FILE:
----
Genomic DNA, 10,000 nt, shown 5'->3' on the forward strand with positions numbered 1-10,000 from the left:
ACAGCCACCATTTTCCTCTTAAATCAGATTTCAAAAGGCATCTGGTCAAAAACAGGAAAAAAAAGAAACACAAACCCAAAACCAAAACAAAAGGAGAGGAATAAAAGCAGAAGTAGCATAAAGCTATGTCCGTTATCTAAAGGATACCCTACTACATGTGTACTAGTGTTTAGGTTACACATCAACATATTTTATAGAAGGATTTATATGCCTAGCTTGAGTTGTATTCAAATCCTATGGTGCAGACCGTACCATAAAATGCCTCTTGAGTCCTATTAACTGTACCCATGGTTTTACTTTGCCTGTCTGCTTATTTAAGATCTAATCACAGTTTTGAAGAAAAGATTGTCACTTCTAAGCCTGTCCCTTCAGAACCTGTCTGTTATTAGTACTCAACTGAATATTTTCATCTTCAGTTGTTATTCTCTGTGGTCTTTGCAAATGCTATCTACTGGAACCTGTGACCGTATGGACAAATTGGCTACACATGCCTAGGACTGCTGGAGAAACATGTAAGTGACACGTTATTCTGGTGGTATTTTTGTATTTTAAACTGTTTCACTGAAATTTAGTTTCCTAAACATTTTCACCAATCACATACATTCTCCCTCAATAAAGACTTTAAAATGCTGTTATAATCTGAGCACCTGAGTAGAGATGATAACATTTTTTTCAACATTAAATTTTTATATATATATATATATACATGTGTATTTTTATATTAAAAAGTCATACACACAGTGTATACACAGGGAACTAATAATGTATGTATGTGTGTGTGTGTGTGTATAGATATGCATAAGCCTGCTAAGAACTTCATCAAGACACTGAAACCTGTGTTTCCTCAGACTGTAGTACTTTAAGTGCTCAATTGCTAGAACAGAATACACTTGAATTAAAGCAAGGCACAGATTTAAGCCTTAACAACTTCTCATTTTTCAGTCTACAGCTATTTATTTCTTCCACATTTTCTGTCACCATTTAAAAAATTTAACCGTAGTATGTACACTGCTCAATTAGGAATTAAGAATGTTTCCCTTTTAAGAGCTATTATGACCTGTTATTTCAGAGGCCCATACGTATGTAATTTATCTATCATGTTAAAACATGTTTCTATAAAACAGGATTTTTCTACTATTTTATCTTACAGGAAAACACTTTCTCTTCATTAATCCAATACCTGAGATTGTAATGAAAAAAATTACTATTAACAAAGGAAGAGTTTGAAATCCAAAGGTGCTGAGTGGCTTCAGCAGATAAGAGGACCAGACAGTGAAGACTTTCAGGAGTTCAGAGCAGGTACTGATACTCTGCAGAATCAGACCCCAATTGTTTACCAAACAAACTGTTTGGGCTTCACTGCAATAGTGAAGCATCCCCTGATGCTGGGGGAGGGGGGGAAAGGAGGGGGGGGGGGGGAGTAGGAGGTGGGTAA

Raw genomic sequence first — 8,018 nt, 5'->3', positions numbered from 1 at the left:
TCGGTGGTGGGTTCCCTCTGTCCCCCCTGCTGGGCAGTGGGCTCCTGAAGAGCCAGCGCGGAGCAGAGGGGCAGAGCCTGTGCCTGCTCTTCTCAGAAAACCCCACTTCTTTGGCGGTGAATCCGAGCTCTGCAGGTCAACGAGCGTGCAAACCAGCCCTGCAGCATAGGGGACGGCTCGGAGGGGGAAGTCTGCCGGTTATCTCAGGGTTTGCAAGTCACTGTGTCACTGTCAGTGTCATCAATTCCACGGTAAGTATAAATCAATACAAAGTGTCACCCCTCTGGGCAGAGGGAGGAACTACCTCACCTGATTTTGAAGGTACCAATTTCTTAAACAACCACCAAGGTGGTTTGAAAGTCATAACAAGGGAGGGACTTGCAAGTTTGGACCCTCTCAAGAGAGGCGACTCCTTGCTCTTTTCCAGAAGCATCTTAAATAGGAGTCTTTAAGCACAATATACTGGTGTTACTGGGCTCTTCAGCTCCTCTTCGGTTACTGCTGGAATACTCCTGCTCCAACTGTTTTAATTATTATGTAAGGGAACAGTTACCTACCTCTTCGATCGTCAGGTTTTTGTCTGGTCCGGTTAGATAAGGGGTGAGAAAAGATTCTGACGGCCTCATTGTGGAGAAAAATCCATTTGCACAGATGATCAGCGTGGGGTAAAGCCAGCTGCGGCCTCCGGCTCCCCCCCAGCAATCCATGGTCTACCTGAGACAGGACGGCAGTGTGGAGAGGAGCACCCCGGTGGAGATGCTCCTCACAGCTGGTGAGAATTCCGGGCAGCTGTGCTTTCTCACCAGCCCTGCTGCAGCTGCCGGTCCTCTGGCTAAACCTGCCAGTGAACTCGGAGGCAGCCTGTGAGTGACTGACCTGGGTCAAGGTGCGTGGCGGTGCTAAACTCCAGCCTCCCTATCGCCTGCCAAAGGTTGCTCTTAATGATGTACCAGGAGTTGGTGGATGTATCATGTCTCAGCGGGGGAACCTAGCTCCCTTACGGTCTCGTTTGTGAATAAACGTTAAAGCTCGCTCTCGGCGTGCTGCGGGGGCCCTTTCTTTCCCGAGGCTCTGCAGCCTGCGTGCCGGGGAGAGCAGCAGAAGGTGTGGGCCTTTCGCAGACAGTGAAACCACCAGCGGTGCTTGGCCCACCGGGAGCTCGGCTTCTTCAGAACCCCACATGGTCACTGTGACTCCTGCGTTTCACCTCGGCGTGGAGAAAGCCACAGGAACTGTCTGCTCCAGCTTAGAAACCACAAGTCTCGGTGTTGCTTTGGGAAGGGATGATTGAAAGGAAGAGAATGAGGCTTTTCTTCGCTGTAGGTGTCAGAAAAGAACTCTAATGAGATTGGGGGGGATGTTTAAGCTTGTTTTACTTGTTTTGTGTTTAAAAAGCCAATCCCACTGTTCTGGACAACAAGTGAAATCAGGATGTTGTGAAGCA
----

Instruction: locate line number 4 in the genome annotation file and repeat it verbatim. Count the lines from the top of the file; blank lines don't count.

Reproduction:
TCGGTGGTGGGTTCCCTCTGTCCCCCCTGCTGGGCAGTGGGCTCCTGAAGAGCCAGCGCGGAGCAGAGGGGCAGAGCCTGTGCCTGCTCTTCTCAGAAAACCCCACTTCTTTGGCGGTGAATCCGAGCTCTGCAGGTCAACGAGCGTGCAAACCAGCCCTGCAGCATAGGGGACGGCTCGGAGGGGGAAGTCTGCCGGTTATCTCAGGGTTTGCAAGTCACTGTGTCACTGTCAGTGTCATCAATTCCACGGTAAGTATAAATCAATACAAAGTGTCACCCCTCTGGGCAGAGGGAGGAACTACCTCACCTGATTTTGAAGGTACCAATTTCTTAAACAACCACCAAGGTGGTTTGAAAGTCATAACAAGGGAGGGACTTGCAAGTTTGGACCCTCTCAAGAGAGGCGACTCCTTGCTCTTTTCCAGAAGCATCTTAAATAGGAGTCTTTAAGCACAATATACTGGTGTTACTGGGCTCTTCAGCTCCTCTTCGGTTACTGCTGGAATACTCCTGCTCCAACTGTTTTAATTATTATGTAAGGGAACAGTTACCTACCTCTTCGATCGTCAGGTTTTTGTCTGGTCCGGTTAGATAAGGGGTGAGAAAAGATTCTGACGGCCTCATTGTGGAGAAAAATCCATTTGCACAGATGATCAGCGTGGGGTAAAGCCAGCTGCGGCCTCCGGCTCCCCCCCAGCAATCCATGGTCTACCTGAGACAGGACGGCAGTGTGGAGAGGAGCACCCCGGTGGAGATGCTCCTCACAGCTGGTGAGAATTCCGGGCAGCTGTGCTTTCTCACCAGCCCTGCTGCAGCTGCCGGTCCTCTGGCTAAACCTGCCAGTGAACTCGGAGGCAGCCTGTGAGTGACTGACCTGGGTCAAGGTGCGTGGCGGTGCTAAACTCCAGCCTCCCTATCGCCTGCCAAAGGTTGCTCTTAATGATGTACCAGGAGTTGGTGGATGTATCATGTCTCAGCGGGGGAACCTAGCTCCCTTACGGTCTCGTTTGTGAATAAACGTTAAAGCTCGCTCTCGGCGTGCTGCGGGGGCCCTTTCTTTCCCGAGGCTCTGCAGCCTGCGTGCCGGGGAGAGCAGCAGAAGGTGTGGGCCTTTCGCAGACAGTGAAACCACCAGCGGTGCTTGGCCCACCGGGAGCTCGGCTTCTTCAGAACCCCACATGGTCACTGTGACTCCTGCGTTTCACCTCGGCGTGGAGAAAGCCACAGGAACTGTCTGCTCCAGCTTAGAAACCACAAGTCTCGGTGTTGCTTTGGGAAGGGATGATTGAAAGGAAGAGAATGAGGCTTTTCTTCGCTGTAGGTGTCAGAAAAGAACTCTAATGAGATTGGGGGGGATGTTTAAGCTTGTTTTACTTGTTTTGTGTTTAAAAAGCCAATCCCACTGTTCTGGACAACAAGTGAAATCAGGATGTTGTGAAGCA